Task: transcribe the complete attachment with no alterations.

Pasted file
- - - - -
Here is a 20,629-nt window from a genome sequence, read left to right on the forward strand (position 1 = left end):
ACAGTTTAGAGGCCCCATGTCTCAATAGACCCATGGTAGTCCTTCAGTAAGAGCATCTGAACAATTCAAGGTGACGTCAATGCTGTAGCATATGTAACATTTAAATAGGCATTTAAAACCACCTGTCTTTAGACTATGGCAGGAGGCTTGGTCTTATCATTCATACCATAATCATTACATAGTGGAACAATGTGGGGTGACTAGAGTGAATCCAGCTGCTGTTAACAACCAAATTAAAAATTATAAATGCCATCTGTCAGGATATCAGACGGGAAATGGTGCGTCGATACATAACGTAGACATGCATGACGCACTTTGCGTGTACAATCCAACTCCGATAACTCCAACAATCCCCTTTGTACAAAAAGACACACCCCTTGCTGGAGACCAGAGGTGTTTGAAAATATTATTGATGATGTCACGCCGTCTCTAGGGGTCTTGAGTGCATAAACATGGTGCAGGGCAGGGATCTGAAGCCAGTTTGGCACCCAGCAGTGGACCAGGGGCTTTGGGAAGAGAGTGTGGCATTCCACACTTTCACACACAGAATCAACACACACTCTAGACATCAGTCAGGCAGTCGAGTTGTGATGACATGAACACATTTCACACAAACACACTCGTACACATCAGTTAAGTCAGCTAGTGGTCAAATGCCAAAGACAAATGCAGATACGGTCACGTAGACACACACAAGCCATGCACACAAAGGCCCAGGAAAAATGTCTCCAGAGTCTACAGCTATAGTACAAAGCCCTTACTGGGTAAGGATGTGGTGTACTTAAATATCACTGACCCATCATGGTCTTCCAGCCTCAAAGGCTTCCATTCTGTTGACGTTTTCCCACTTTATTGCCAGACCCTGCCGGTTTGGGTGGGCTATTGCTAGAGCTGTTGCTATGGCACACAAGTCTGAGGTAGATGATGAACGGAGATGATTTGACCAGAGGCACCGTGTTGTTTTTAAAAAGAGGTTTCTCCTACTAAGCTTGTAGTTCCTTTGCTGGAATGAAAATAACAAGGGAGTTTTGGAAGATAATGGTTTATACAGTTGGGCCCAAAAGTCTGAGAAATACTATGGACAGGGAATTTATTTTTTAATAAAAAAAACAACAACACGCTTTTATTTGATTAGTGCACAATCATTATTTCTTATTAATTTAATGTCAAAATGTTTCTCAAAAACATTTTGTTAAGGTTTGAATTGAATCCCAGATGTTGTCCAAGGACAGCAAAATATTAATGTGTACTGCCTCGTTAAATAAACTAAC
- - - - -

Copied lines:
Here is a 20,629-nt window from a genome sequence, read left to right on the forward strand (position 1 = left end):
ACAGTTTAGAGGCCCCATGTCTCAATAGACCCATGGTAGTCCTTCAGTAAGAGCATCTGAACAATTCAAGGTGACGTCAATGCTGTAGCATATGTAACATTTAAATAGGCATTTAAAACCACCTGTCTTTAGACTATGGCAGGAGGCTTGGTCTTATCATTCATACCATAATCATTACATAGTGGAACAATGTGGGGTGACTAGAGTGAATCCAGCTGCTGTTAACAACCAAATTAAAAATTATAAATGCCATCTGTCAGGATATCAGACGGGAAATGGTGCGTCGATACATAACGTAGACATGCATGACGCACTTTGCGTGTACAATCCAACTCCGATAACTCCAACAATCCCCTTTGTACAAAAAGACACACCCCTTGCTGGAGACCAGAGGTGTTTGAAAATATTATTGATGATGTCACGCCGTCTCTAGGGGTCTTGAGTGCATAAACATGGTGCAGGGCAGGGATCTGAAGCCAGTTTGGCACCCAGCAGTGGACCAGGGGCTTTGGGAAGAGAGTGTGGCATTCCACACTTTCACACACAGAATCAACACACACTCTAGACATCAGTCAGGCAGTCGAGTTGTGATGACATGAACACATTTCACACAAACACACTCGTACACATCAGTTAAGTCAGCTAGTGGTCAAATGCCAAAGACAAATGCAGATACGGTCACGTAGACACACACAAGCCATGCACACAAAGGCCCAGGAAAAATGTCTCCAGAGTCTACAGCTATAGTACAAAGCCCTTACTGGGTAAGGATGTGGTGTACTTAAATATCACTGACCCATCATGGTCTTCCAGCCTCAAAGGCTTCCATTCTGTTGACGTTTTCCCACTTTATTGCCAGACCCTGCCGGTTTGGGTGGGCTATTGCTAGAGCTGTTGCTATGGCACACAAGTCTGAGGTAGATGATGAACGGAGATGATTTGACCAGAGGCACCGTGTTGTTTTTAAAAAGAGGTTTCTCCTACTAAGCTTGTAGTTCCTTTGCTGGAATGAAAATAACAAGGGAGTTTTGGAAGATAATGGTTTATACAGTTGGGCCCAAAAGTCTGAGAAATACTATGGACAGGGAATTTATTTTTTAATAAAAAAAACAACAACACGCTTTTATTTGATTAGTGCACAATCATTATTTCTTATTAATTTAATGTCAAAATGTTTCTCAAAAACATTTTGTTAAGGTTTGAATTGAATCCCAGATGTTGTCCAAGGACAGCAAAATATTAATGTGTACTGCCTCGTTAAATAAACTAAC